UV-B Radiation Multiple Impacts
Numerous effects of UV-B light: DNA damage, cancer, eye damage, decrease in plankton, and decreased plant growth.
Brien Sparling in 2001 (NASA, Ultraviolet Radiation,5/30/01, http://www.nas.nasa.gov/About/Education/Ozone/radiation.html, znf)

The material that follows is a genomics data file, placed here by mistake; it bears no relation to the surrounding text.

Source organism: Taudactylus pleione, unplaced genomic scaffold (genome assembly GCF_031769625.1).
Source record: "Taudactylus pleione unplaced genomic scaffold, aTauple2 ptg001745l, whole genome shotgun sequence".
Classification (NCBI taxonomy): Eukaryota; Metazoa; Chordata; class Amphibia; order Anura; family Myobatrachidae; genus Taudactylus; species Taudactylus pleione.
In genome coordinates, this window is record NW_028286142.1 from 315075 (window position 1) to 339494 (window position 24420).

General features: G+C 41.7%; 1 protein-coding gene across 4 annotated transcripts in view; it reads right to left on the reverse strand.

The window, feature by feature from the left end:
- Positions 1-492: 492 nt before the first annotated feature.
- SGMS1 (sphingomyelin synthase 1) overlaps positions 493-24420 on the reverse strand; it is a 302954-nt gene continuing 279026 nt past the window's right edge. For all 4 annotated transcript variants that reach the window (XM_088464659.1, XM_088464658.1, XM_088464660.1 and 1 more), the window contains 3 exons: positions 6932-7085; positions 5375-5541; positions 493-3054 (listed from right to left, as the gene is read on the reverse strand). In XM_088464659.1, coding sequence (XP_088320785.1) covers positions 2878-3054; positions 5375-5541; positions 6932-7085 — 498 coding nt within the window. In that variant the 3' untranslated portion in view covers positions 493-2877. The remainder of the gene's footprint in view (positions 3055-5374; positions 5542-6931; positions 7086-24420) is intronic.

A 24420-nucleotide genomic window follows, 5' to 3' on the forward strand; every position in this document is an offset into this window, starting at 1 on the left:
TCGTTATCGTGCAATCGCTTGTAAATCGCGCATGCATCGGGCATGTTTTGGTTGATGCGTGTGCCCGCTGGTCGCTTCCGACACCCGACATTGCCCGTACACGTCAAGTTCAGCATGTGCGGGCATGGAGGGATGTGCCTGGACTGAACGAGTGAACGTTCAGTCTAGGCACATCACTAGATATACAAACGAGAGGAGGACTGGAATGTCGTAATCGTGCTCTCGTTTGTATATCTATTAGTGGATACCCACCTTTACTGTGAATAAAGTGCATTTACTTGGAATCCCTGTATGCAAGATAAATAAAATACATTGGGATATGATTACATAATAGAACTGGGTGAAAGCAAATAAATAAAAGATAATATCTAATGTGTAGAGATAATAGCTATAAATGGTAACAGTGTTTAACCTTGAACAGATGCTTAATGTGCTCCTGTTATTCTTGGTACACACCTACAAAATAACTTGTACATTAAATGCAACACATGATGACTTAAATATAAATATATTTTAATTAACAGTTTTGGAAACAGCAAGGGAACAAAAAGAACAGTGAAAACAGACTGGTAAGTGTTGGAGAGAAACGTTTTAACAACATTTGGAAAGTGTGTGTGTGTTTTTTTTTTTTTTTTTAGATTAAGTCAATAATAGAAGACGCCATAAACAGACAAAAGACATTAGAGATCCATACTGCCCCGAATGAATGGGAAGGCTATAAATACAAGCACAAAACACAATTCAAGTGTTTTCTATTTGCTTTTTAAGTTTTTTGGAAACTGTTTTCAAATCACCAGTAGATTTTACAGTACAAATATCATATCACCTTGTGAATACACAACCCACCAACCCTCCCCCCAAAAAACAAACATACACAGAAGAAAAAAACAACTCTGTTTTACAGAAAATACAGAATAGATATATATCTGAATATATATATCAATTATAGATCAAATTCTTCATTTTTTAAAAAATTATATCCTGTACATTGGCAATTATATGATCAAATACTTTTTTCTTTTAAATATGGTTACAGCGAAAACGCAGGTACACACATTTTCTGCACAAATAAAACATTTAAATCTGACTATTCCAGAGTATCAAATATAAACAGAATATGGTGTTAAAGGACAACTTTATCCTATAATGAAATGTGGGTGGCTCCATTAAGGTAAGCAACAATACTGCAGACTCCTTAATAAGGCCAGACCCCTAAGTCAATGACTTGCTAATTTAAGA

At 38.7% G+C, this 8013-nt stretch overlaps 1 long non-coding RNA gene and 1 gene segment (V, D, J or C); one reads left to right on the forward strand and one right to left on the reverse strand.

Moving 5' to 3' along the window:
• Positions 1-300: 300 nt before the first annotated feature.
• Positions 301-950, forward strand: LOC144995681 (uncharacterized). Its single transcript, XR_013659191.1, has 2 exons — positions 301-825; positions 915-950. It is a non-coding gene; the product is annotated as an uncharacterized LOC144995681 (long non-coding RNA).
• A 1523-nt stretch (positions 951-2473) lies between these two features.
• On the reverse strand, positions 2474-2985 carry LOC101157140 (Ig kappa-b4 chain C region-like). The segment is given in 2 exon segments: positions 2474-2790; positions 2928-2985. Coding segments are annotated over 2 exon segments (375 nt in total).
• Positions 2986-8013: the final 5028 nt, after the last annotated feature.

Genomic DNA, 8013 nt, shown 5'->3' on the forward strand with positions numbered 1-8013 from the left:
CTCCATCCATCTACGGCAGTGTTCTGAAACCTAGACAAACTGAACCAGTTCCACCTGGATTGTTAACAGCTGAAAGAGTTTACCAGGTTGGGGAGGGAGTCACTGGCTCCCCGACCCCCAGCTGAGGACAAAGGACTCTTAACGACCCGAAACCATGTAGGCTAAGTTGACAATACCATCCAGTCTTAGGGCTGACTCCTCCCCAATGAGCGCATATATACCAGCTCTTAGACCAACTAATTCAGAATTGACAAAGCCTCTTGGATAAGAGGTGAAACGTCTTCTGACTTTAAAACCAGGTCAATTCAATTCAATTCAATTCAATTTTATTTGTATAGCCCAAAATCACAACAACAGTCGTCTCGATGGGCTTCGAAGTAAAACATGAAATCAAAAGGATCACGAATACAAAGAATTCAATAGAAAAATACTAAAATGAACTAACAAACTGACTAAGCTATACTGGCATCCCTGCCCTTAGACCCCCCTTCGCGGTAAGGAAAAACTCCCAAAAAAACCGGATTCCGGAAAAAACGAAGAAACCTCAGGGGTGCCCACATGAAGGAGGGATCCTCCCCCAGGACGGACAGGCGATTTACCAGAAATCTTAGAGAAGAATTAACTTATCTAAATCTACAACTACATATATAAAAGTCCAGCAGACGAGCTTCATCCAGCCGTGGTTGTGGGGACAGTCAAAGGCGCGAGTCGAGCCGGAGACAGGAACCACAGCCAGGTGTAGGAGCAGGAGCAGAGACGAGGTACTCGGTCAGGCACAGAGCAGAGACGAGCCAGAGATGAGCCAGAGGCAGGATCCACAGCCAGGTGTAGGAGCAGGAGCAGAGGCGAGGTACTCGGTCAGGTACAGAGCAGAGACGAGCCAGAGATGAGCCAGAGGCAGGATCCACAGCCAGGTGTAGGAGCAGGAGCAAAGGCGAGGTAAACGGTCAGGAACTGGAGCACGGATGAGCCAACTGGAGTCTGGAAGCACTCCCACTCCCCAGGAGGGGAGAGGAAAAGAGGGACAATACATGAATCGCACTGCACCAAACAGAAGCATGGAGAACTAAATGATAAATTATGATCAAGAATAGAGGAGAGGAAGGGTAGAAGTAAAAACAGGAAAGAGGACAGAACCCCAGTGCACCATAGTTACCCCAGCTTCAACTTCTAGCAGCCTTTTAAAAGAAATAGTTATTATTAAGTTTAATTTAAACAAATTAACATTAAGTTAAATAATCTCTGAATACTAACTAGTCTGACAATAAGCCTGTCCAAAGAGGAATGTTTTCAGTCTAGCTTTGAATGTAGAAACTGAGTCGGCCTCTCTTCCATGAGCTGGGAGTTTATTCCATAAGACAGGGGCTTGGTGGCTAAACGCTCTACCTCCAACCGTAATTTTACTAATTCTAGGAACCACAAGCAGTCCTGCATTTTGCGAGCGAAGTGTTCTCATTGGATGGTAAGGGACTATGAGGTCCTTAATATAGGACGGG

Genetic damage DNA absorbs UV-B light and the absorbed energy can break bonds in the DNA. Most of the DNA breakages are repaired by proteins present in the cells nucleus but unrepaired genetic damage of the DNA can lead to skin cancers. In fact one method that scientists use to analyze amounts of 'genetically-damaging UV-B is to expose samples of DNA to the light and then count the number of breaks in the DNA. For example J.Regan's work at the Florida Institute of Technology used human DNA to find that genetically significant doses of solar radiation could penetrate as far as 9 feet into non-turbulant ocean water. The Cancer link The principle danger of skin cancer is to light-skinned peoples. A 1%decrease in the ozone layer will cause a estimated 2%increase in UV-B irradiation; it is estimated that this will lead to a 4%increase in basal carcinomas and 6%increase in squamous-cell carcinomas.[Graedel&Crutzen]. 90% of the skin carcinomas are attributed to UV-B exposure [Wayne] and the chemical mechanism by which it causes skin cancer has been identified [Tevini]. The above named carcinomas are relatively easy to treat, if detected in time, and are rarely fatal. But the much more dangerous malignant melanoma is not as well understood. There appears to be a correlation between brief, high intensity exposures to UV and eventual appearance (as long as 10-20yrs!) of melanoma. Twice as many deaths due to melanomas are seen in the southern states of Texas and Florida, as in the northern states of Wisconsin and Montana, but there could be many other factors involved. One undisputed effect of long-term sun exposure is the premature aging of the skin due to both UV-A, UV-B and UV-C. Even careful tanning kills skin cells, damages DNA and causes permanent changes in skin connective tissue which leads to wrinkle formation in later life. There is no such thing as a safe tan. Someone on the beach gettin to much sun "There is no such thing as a safe tan" FDA Publication Possible eye damage can result from high doses of UV light, particularly to the cornea which is a good absorber of UV light. High doses of UV light can causes a temporary clouding of the cornea, called 'snow-blindness', and chronic doses has been tenitively linked to the formation of cataracts. Higher incidences of cataracts are found at high elevations,Tibet and Bolivia; and higher incidences are seen at lower latitudes(approaching the equator). Damage to marine life The penetration of increased amounts of UV-B light has caused great concern over the health of marine plankton that densly populate the top 2 meters of ocean water. The natural protective-responce of most chlorophyll containing cells to increased light-radiation is to produce more light-absorbing pigments but this protective responce is not triggered by UV-B light. Another possible responce of plankton is to sink deeper into the water but this reduces the amount of visible light they need for photosynthesis, and thereby reduces their growth and reproduction rate. In other words, the amount of food and oxygen produced by plankton could be reduced by UV exposure without killing individual organisms. There are several other considerations: Ultraviolet levels are over 1,000 times higher at the equator than at the polar regions so it is presumed that marine life at the equator is much better adapted to the higher enviromental UV light than organisms in the polar regions. The current concern of marine biologists is mostly over the more sensitive antarctic phytoplankton which normally would recieve very low doses of UV. Only one large-scale field survey of Anarctic phytoplankton has been carried out so far [Smith et.al _Science_1992] ; they found a 6-12% drop in phytoplankton productivity once their ship entered the area of the spring-time ozone hole. Since the hole only lasts from 10-12weeks this translates into a 2-4%loss overall, a measurable but not yet catastrophic loss. Both plants and phytoplankton vary widely in their sensitivity to UV-B. When over 200 agricultural plants were tested, more than half showed sensitivity to UV-B light. Other plants showed neglible effects or even a small increase in vigor. Even within a species there were marked differences; for example one variety of soybean showed a 16% decrease in growth while another variety of the same soybean showed no effect [R.Parson]. An increase in UV-B could cause a shift in population rather than a large die-off of plants An increase in UV-B will cause increased amounts of Ozone to be produced at lower levels in the atmosphere. While some have hailed the protection offered by this 'pollution-sheild' many plants have shown themselves to be very sensitive to photochemical smog.